Complex Incident Management Course

Complex Incident Management CourseThe Complex Incident Management Course (CIMC) is a partnership between the National Association of State Foresters and the USDA Forest Service to provide a national incident management training program that addresses multi-jurisdictional and all-hazard issues, including wildfire, that confront state emergency responders.

In 1998, work started on the development of the CIMC curriculum. NASF secured a grant from the U.S. Forest Service and charged the CIMC Steering Committee with development of a course that could be delivered up to twice a year anywhere in the United Sates and completed within a week.

As of 2016, NASF has successfully conducted 23 CIMC sessions in Arizona, California, Florida, Pennsylvania, North Carolina, Texas, New York, Michigan, Montana, Maine, Wisconsin and Oregon. 111 teams have attended the course at these sessions.

Target Group
State forestry organization employees designated to fill a state level incident management team position as an Incident Commander, Planning Section Chief, Operations Section Chief, Logistics Section Chief, Finance Section Chief, Safety Officer, Information Officer, and Liaison Officer are the primary target group for this course. Others are accepted as space and demand allow.

Prerequisites: S-420 and Position Training

Schedule of future CIMC courses: February 19-24, 2017 in Wisconsin (Northeast)

Contacts: Boo Walker (936) 544-0348 or Lorna Radcliff (850) 681-5884)


Objectives
Course objectives are to train command and general staff positions to function as qualified state incident management teams who are able to assist their state forestry organizations and state emergency departments in the management of large, highly complex wildfires and other all hazard incidents. The focus of the course is to better prepare team members to address the unique and challenging management needs associated with these kinds of incidents.

Course Description
Using classroom lecture, exercises, and simulated incidents, the student will understand and demonstrate the role and function of an incident management team as well as their role on it, the applicability of management principles to the incident management job, and the special considerations of incident management within geographic areas of the nation.

Nomination Process
A notification of training letter will be sent to each State Forester's office advising them of upcoming training and of the training location. The training location will rotate among the three NASF regions (Northeast, South and West). Teams from the host region will have priority for attendance.

State Foresters will then email a list of candidates, with their email addresses along with their team positions to the CIMC Executive Secretary. The CIMC Executive Secretary will then send to each candidate a user id, password and directions to apply for the course online. Access to this website is only authorized after the State Forester approval of the CIMC student application.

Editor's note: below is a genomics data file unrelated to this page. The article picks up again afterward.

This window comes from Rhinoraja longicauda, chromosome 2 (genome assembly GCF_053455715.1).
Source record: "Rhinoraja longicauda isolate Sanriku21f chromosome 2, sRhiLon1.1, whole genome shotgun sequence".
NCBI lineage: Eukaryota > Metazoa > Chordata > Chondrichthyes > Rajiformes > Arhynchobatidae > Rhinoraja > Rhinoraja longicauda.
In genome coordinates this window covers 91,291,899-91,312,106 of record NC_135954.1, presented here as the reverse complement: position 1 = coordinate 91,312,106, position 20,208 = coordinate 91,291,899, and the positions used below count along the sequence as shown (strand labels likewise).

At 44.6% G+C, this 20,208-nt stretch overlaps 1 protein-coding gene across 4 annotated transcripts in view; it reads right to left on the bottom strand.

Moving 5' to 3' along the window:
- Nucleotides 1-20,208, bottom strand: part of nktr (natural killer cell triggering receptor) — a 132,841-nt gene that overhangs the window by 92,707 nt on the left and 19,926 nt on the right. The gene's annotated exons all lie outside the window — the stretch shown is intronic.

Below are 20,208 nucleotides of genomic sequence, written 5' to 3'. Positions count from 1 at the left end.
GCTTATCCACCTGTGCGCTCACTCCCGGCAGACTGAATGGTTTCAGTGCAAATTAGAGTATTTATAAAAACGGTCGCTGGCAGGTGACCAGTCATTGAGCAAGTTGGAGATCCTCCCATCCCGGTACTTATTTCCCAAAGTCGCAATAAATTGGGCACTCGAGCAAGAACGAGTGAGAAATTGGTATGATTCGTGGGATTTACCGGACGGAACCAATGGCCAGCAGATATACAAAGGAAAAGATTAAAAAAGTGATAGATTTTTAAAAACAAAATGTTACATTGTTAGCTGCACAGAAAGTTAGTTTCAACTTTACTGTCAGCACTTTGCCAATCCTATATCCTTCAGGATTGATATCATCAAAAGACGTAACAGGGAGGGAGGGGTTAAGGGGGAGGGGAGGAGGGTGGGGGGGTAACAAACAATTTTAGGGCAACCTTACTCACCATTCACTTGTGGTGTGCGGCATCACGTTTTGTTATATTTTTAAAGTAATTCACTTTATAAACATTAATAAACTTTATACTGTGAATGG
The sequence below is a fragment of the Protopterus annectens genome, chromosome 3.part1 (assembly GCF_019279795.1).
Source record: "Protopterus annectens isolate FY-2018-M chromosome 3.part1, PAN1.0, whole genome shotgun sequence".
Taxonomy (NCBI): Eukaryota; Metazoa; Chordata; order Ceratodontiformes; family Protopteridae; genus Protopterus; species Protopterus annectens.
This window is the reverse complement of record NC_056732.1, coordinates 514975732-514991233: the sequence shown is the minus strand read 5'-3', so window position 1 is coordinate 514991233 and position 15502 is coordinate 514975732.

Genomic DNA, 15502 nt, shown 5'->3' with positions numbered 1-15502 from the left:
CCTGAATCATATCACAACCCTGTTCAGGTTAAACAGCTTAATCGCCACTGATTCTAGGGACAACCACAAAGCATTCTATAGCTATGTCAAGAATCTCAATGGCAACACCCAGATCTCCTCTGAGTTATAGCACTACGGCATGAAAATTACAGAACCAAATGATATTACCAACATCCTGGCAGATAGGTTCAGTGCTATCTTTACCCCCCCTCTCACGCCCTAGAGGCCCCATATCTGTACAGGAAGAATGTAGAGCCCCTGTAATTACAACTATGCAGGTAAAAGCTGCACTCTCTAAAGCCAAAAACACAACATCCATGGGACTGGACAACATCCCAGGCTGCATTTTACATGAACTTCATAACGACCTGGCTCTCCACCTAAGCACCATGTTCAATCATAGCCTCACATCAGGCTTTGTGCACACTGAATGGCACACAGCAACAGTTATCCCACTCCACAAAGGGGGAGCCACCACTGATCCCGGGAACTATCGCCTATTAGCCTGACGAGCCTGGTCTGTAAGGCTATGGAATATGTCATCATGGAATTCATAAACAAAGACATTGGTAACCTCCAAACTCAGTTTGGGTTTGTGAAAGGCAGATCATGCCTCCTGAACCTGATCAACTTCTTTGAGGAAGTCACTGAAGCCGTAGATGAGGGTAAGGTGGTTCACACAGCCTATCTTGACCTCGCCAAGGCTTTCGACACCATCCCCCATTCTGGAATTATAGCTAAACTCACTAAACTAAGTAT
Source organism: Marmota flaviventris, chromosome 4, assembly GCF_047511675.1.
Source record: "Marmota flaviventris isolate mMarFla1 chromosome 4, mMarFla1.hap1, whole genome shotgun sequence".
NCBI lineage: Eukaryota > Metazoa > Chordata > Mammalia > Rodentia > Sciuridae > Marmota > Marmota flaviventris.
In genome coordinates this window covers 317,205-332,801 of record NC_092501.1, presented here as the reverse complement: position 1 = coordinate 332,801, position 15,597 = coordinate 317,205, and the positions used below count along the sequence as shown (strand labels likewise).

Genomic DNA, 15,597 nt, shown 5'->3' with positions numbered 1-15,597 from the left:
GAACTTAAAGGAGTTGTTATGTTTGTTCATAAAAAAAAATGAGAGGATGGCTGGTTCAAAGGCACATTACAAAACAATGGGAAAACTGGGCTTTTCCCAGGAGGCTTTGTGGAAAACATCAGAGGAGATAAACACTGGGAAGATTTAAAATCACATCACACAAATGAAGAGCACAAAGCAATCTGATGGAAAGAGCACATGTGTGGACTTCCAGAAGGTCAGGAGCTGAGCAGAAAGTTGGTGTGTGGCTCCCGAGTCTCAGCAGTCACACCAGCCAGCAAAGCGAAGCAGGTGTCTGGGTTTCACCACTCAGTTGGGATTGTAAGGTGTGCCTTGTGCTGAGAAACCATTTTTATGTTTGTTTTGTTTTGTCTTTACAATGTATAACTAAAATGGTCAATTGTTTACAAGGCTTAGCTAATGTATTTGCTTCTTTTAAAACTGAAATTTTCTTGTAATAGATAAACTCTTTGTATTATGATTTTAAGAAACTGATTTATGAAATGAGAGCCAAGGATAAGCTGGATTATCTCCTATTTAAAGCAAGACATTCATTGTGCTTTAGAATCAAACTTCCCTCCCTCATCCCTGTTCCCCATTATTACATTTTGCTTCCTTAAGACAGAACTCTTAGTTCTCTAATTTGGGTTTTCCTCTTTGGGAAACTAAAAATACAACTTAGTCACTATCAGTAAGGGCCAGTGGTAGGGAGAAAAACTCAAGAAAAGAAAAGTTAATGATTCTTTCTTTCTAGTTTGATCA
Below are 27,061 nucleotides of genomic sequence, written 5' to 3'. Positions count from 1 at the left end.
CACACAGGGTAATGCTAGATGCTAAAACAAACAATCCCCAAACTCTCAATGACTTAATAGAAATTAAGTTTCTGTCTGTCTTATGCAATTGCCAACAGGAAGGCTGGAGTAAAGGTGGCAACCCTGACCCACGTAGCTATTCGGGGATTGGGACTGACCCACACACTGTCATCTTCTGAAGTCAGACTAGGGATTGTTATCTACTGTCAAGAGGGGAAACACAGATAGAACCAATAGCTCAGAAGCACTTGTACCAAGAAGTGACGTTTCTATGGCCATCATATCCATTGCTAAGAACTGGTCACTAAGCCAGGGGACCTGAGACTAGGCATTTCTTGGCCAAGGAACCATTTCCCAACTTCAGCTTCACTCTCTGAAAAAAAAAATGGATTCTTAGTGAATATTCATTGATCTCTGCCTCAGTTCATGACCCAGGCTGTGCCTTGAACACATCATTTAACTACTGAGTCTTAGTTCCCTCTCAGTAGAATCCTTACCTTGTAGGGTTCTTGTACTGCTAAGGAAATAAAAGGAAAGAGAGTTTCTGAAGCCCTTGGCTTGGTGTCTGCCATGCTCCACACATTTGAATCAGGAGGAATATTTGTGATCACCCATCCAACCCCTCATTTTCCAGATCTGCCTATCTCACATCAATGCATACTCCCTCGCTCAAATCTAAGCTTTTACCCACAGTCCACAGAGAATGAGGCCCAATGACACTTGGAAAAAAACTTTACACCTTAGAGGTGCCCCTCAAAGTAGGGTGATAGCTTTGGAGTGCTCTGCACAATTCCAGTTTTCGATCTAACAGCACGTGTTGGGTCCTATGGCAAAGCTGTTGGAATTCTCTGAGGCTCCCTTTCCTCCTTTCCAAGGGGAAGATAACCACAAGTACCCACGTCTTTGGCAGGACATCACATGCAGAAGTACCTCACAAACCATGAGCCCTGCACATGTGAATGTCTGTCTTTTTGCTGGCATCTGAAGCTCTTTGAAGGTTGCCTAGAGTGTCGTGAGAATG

CIMC Standards
(updated 12/2/11)

  1. Demonstrate effective team processes and decision-making during complex and stressful situations.
  2. Demonstrate the ability to develop action plans and other required incident management tasks for effective complex incident management.
  3. Identify and demonstrate the IMT's responsibility for ensuring the safety of incident responders and the public.
  4. Utilize the planning process to identify/recognize the need for the IMT to refine/modify objectives and strategies.
  5. Understand and demonstrate the roles and relationships between Incident Management Teams (IMTs), Area Command Teams, and MAC Groups.
  6. Demonstrate the ability to meet the management needs of Agency Administrators, Area Command Teams and MAC Groups.
  7. Understand and demonstrate managerial and functional responsibilities of positions within Incident Management Teams and other complex organizations (MAC Groups, FEMA operations etc.), and satisfactorily performed the duties of their assigned position.
  8. Identify external factors that influence IMT decisions and demonstrate knowledge of what steps/actions can be taken to mitigate these factors.
  9. Understand and demonstrate responsibilities and techniques used during transfers of command; between the responsible agency or another IMT's and their IMT.
  10. Understand and demonstrate the IMT's roles and responsibilities for development and maintenance of positive media and community relations.
  11. Demonstrate strategic thinking and long range planning skills for management of complex incidents.

Current Complex Incident Management Course Steering Committee Members:

  • Charles “Boo” Walker – CIMC Steering Committee Chair, Texas A&M Forest Service
  • Lorna Radcliff – CIMC Administrative Support, Florida Forest Service
  • Rich Schenck – Northeast NASF Representative, Connecticut DEEP - Forestry
  • Jim Fisher – Northeast NASF Representative, Michigan DNR – Forestry
  • Greg Smith – Southeast NASF Representative
  • Rick Dolan – Southeast NASF Representative, Florida Forest Service
  • Nancy Koerperich -  West NASF Representative, CAL FIRE
  • Travis Medema – West NASF Representative, Oregon Dept of Forestry
  • Elaine Rodriquez – NAFRI Representative, NAFRI